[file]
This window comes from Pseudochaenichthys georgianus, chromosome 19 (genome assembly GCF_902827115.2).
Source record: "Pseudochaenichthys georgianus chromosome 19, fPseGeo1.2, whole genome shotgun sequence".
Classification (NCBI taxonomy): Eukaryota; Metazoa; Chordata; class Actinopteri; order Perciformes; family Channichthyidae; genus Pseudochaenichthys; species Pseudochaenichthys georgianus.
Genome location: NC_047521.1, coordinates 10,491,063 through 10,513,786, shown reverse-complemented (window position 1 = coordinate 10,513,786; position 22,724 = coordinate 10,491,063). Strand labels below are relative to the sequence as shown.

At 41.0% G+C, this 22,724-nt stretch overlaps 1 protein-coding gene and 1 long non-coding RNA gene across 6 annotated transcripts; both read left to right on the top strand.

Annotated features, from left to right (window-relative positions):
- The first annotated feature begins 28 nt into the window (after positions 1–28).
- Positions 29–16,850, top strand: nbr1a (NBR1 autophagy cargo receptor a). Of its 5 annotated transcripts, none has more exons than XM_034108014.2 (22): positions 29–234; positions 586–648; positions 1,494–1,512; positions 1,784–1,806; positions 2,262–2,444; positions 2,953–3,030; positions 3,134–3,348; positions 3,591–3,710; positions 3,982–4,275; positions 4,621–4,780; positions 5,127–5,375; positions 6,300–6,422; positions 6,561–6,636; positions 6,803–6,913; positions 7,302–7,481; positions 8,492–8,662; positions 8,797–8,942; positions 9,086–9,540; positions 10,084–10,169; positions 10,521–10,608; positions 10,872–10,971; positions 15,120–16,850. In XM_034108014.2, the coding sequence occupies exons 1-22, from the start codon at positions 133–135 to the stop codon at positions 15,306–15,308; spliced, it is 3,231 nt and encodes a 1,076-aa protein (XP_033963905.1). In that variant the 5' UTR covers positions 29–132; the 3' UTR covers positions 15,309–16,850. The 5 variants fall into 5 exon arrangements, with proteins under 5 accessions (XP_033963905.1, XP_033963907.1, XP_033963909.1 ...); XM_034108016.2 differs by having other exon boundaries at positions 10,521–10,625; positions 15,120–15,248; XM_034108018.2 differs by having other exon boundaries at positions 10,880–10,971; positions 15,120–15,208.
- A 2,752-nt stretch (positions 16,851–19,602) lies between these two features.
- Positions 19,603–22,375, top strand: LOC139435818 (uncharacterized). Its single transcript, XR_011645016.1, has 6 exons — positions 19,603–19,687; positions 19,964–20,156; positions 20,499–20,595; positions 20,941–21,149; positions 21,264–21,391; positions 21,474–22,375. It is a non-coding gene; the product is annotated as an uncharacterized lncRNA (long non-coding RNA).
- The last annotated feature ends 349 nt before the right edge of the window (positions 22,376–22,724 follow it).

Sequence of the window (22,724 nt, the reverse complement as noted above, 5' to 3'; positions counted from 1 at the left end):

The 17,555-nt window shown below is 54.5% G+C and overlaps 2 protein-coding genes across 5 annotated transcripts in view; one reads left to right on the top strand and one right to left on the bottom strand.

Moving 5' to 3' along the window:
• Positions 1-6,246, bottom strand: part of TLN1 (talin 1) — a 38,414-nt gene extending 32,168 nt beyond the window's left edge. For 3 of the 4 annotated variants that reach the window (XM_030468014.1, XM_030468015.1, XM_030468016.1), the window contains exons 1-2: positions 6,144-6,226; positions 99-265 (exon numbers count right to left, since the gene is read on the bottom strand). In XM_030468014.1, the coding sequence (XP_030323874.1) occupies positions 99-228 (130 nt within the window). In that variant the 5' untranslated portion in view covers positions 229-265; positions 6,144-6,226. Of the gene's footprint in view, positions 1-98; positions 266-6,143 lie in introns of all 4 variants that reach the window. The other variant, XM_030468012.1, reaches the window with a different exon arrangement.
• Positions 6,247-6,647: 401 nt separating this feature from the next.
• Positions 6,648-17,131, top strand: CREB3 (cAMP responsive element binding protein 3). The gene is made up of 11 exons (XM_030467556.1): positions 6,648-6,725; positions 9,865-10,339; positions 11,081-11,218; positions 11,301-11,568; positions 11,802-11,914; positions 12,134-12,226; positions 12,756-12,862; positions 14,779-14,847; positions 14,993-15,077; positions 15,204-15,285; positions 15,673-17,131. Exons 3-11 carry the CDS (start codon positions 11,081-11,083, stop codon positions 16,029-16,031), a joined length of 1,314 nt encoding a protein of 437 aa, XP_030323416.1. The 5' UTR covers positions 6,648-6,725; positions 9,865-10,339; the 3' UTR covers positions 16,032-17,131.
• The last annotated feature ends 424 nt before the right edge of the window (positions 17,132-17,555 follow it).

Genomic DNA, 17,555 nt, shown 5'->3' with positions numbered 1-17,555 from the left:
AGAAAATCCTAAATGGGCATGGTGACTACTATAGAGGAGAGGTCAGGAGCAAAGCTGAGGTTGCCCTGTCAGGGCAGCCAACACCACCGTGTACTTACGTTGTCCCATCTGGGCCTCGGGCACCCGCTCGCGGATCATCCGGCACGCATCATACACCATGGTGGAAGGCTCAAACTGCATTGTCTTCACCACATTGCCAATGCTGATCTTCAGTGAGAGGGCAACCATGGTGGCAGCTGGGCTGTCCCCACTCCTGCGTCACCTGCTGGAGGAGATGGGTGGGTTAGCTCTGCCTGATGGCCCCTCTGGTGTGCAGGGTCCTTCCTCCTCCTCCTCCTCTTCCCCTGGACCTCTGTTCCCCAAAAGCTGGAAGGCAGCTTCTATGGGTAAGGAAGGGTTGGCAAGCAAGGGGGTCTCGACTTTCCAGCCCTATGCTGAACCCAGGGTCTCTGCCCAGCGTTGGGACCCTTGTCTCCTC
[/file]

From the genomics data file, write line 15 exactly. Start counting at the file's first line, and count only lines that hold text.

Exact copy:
• Positions 1-6,246, bottom strand: part of TLN1 (talin 1) — a 38,414-nt gene extending 32,168 nt beyond the window's left edge. For 3 of the 4 annotated variants that reach the window (XM_030468014.1, XM_030468015.1, XM_030468016.1), the window contains exons 1-2: positions 6,144-6,226; positions 99-265 (exon numbers count right to left, since the gene is read on the bottom strand). In XM_030468014.1, the coding sequence (XP_030323874.1) occupies positions 99-228 (130 nt within the window). In that variant the 5' untranslated portion in view covers positions 229-265; positions 6,144-6,226. Of the gene's footprint in view, positions 1-98; positions 266-6,143 lie in introns of all 4 variants that reach the window. The other variant, XM_030468012.1, reaches the window with a different exon arrangement.